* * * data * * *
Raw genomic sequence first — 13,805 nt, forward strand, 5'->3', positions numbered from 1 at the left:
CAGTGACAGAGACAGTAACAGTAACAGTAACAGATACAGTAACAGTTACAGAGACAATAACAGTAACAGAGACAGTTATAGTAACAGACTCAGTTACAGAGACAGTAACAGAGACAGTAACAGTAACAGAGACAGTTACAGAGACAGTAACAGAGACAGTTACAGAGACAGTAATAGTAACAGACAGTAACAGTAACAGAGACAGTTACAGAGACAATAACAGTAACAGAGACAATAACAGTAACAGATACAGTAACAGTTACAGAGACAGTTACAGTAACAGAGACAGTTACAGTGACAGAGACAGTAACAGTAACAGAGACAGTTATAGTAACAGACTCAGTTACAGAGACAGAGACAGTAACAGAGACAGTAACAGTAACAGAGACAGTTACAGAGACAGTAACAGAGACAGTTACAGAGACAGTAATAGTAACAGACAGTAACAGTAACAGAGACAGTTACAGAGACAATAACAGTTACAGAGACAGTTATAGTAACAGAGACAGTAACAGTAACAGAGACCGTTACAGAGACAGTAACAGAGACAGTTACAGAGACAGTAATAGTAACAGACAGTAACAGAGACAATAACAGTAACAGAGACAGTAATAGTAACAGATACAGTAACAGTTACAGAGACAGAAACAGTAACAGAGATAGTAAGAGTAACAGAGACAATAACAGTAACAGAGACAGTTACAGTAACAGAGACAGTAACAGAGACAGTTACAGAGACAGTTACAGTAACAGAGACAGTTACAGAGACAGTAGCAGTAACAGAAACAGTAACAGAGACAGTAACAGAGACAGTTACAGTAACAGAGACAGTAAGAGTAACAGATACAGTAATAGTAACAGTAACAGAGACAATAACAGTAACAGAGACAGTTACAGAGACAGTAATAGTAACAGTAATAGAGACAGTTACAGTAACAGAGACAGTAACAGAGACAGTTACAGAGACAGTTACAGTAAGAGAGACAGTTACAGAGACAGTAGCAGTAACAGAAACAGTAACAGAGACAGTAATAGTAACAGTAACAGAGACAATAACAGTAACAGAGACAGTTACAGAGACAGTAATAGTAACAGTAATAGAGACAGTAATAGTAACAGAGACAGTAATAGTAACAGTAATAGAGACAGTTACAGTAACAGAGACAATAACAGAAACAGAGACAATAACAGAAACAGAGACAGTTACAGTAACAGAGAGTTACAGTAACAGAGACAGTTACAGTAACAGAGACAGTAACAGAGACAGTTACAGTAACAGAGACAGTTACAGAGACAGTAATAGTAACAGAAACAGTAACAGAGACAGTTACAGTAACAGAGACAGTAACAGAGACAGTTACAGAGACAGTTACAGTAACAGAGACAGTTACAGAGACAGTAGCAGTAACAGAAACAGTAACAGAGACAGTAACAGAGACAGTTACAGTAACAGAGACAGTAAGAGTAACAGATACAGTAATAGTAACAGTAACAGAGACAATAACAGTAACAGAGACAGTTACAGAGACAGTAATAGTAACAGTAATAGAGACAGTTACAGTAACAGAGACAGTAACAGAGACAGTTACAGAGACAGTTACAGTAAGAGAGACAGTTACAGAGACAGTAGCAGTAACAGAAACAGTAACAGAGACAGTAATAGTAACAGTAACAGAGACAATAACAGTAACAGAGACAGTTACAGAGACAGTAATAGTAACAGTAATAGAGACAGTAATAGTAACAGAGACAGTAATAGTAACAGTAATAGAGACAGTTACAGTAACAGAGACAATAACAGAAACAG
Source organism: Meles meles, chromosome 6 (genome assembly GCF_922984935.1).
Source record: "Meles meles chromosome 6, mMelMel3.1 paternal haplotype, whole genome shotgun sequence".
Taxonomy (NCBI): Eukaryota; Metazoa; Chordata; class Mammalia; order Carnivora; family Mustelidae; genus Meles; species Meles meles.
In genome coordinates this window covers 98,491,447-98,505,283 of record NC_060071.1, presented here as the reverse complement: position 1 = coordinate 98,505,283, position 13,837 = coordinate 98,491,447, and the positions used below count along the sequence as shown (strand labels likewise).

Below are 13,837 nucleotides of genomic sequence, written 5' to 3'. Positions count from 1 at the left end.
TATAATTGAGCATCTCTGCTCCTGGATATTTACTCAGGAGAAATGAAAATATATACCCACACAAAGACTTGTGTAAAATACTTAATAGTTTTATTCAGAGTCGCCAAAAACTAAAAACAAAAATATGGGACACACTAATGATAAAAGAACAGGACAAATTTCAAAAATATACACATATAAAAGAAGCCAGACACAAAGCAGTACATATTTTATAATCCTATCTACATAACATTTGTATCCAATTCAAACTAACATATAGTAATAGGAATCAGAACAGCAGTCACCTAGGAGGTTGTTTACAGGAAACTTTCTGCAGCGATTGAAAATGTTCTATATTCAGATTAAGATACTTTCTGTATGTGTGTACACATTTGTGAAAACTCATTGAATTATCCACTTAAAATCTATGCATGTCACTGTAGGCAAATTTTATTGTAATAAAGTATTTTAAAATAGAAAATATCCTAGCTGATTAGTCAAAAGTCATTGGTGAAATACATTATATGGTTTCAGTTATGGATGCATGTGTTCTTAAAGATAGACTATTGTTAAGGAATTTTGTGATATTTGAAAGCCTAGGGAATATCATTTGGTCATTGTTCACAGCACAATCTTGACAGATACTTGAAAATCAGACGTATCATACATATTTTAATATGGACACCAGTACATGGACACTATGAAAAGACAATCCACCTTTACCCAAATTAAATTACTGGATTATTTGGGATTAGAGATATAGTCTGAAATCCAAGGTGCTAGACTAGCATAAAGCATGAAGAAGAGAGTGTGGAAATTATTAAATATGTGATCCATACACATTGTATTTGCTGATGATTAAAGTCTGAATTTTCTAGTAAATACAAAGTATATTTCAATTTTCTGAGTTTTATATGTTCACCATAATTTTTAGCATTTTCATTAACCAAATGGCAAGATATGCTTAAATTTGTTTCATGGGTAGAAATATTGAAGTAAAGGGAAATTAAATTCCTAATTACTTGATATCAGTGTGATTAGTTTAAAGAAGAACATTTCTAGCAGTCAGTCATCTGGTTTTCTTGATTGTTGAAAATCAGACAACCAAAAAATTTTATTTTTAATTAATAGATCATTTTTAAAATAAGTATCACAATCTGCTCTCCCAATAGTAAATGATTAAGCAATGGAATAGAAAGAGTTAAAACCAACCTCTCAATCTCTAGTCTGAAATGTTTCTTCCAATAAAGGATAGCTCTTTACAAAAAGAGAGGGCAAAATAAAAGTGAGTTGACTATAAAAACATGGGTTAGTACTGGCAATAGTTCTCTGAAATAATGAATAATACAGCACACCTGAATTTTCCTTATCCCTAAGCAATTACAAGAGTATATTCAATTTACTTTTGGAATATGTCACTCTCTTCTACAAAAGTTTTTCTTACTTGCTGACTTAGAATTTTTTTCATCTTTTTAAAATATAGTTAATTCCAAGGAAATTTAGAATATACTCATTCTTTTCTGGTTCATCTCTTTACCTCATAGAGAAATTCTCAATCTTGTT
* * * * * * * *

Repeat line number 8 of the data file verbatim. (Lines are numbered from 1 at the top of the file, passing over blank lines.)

TATAATTGAGCATCTCTGCTCCTGGATATTTACTCAGGAGAAATGAAAATATATACCCACACAAAGACTTGTGTAAAATACTTAATAGTTTTATTCAGAGTCGCCAAAAACTAAAAACAAAAATATGGGACACACTAATGATAAAAGAACAGGACAAATTTCAAAAATATACACATATAAAAGAAGCCAGACACAAAGCAGTACATATTTTATAATCCTATCTACATAACATTTGTATCCAATTCAAACTAACATATAGTAATAGGAATCAGAACAGCAGTCACCTAGGAGGTTGTTTACAGGAAACTTTCTGCAGCGATTGAAAATGTTCTATATTCAGATTAAGATACTTTCTGTATGTGTGTACACATTTGTGAAAACTCATTGAATTATCCACTTAAAATCTATGCATGTCACTGTAGGCAAATTTTATTGTAATAAAGTATTTTAAAATAGAAAATATCCTAGCTGATTAGTCAAAAGTCATTGGTGAAATACATTATATGGTTTCAGTTATGGATGCATGTGTTCTTAAAGATAGACTATTGTTAAGGAATTTTGTGATATTTGAAAGCCTAGGGAATATCATTTGGTCATTGTTCACAGCACAATCTTGACAGATACTTGAAAATCAGACGTATCATACATATTTTAATATGGACACCAGTACATGGACACTATGAAAAGACAATCCACCTTTACCCAAATTAAATTACTGGATTATTTGGGATTAGAGATATAGTCTGAAATCCAAGGTGCTAGACTAGCATAAAGCATGAAGAAGAGAGTGTGGAAATTATTAAATATGTGATCCATACACATTGTATTTGCTGATGATTAAAGTCTGAATTTTCTAGTAAATACAAAGTATATTTCAATTTTCTGAGTTTTATATGTTCACCATAATTTTTAGCATTTTCATTAACCAAATGGCAAGATATGCTTAAATTTGTTTCATGGGTAGAAATATTGAAGTAAAGGGAAATTAAATTCCTAATTACTTGATATCAGTGTGATTAGTTTAAAGAAGAACATTTCTAGCAGTCAGTCATCTGGTTTTCTTGATTGTTGAAAATCAGACAACCAAAAAATTTTATTTTTAATTAATAGATCATTTTTAAAATAAGTATCACAATCTGCTCTCCCAATAGTAAATGATTAAGCAATGGAATAGAAAGAGTTAAAACCAACCTCTCAATCTCTAGTCTGAAATGTTTCTTCCAATAAAGGATAGCTCTTTACAAAAAGAGAGGGCAAAATAAAAGTGAGTTGACTATAAAAACATGGGTTAGTACTGGCAATAGTTCTCTGAAATAATGAATAATACAGCACACCTGAATTTTCCTTATCCCTAAGCAATTACAAGAGTATATTCAATTTACTTTTGGAATATGTCACTCTCTTCTACAAAAGTTTTTCTTACTTGCTGACTTAGAATTTTTTTCATCTTTTTAAAATATAGTTAATTCCAAGGAAATTTAGAATATACTCATTCTTTTCTGGTTCATCTCTTTACCTCATAGAGAAATTCTCAATCTTGTT